To introduce the franchise structure, Lloyd's has created a franchise board, on which the franchise performance director will sit. The Council of Lloyd's will remain the ultimate governing body of the Society of Lloyd's because, under the Lloyd's Act, it has certain responsibilities that it cannot shed.
However, the Council of Lloyd's operated historically through a tangled collection of committees. The franchise board has simplified this process with the aim of taking an holistic view of the major strategic, risk management and operating decisions of the Society. "The division between market and regulatory no longer delivers the co-ordination and priority setting that is required," said Mr Prettejohn.
The Council will retain ultimate authority to remove the franchise board and to hire and fire the chairman and chief executive. It will also, because it has to, retain the power to make and amend bylaws. But the franchise board will have substantial delegated power from the Council to run the franchise. Also, it will be smaller than the Council with 11 members, rather than 18, four of whom will be independent non-executive members.
The franchise board is expected to set the underwriting guidelines, maintain each Lloyd's operator's confidentiality and be an effective communicator between Lloyd's and its franchisees. Implementation of the franchise proposals is well underway. The board will be meeting for the first time at the end of February and Mr Tolle takes up his full-time post on 1 March. The first round of business plan meetings was held at the end of last year.
Accounts and Names
The second major reform is the switch to annual accounting from Lloyd's traditional three-year accounting system. This is designed to make the market open, intelligible and comparable with its competitors. Mr Prettejohn said progress was good on this front but added: "... there's a lot of detailed, technical work that needs to be done over the next 18 months, behind the headlines, to make all of that happen."
The third significant move is to end unlimited liability membership of the market. In 2002, there were 2,490 Names or private investors in Lloyd's - limited and unlimited liability. Together they accounted for 20% of the market's capacity of £12.3bn ($20bn)1.
The number of unlimited liability Names will not be allowed to grow and will eventually be phased out altogether. Firstly, from this year, new unlimited liability Names will not be accepted at Lloyd's. Secondly, plans are under way to convert all unlimited liability investors to limited liability.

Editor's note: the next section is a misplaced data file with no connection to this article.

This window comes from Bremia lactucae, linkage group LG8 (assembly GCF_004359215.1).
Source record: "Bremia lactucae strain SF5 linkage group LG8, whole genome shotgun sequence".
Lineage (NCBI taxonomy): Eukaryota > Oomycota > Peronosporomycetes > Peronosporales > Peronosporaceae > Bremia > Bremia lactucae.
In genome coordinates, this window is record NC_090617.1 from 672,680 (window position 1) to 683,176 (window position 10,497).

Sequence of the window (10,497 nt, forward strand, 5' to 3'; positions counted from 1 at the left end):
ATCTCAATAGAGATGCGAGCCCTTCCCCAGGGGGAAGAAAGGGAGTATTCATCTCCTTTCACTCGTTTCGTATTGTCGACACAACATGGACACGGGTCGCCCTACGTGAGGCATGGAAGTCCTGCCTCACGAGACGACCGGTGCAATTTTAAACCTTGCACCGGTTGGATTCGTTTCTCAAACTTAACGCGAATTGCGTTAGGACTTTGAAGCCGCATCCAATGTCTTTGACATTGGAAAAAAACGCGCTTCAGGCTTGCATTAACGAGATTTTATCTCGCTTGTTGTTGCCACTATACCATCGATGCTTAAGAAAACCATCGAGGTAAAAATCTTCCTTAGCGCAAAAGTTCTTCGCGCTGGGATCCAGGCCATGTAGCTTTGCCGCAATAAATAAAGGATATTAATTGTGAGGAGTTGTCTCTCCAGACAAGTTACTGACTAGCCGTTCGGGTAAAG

This is a delicate process because unlimited liability Names enjoy significant tax concessions and fear that any move to limited liability will cost them those advantages. However, Lloyd's is working with the UK government to change the tax regime so that unlimited liability members do not lose out when they change to limited liability.
"Those initiatives, which are a work in progress, if successful, should naturally result in an all limited liability market: limited liability capital sourced from insurance companies, the public and private equity markets and from private individuals. The risk profile of the global specialty insurance and reinsurance business makes this change desirable and inevitable," said Mr Prettejohn.
The back office
Underpinning these reforms is the drive to improve the market's business processes - a drive called the London Market Principles (LMP) that pre-dates former chairman Sax Riley's CSG, but one that has stuttered and started, resulting in the impression that Lloyd's is stuck in the technologically retarded mid-twentieth century.
LMP was revealed to the market in November 2000. It aims to improve the market's performance in five key areas: contract certainty, premium payment, claims payment, contract and claims processing, and policy production.
For Lloyd's to have a competitive operating environment, the cost of doing business there has to be demonstrably lower than the benefits of doing business there. Underwriting performance can have a direct impact on that calculation through less reinsurance leverage, less concentrated exposure and higher quality controls. These should mean lower losses, lower calls on the central fund and, hence, lower central fund contributions and premium levy rates.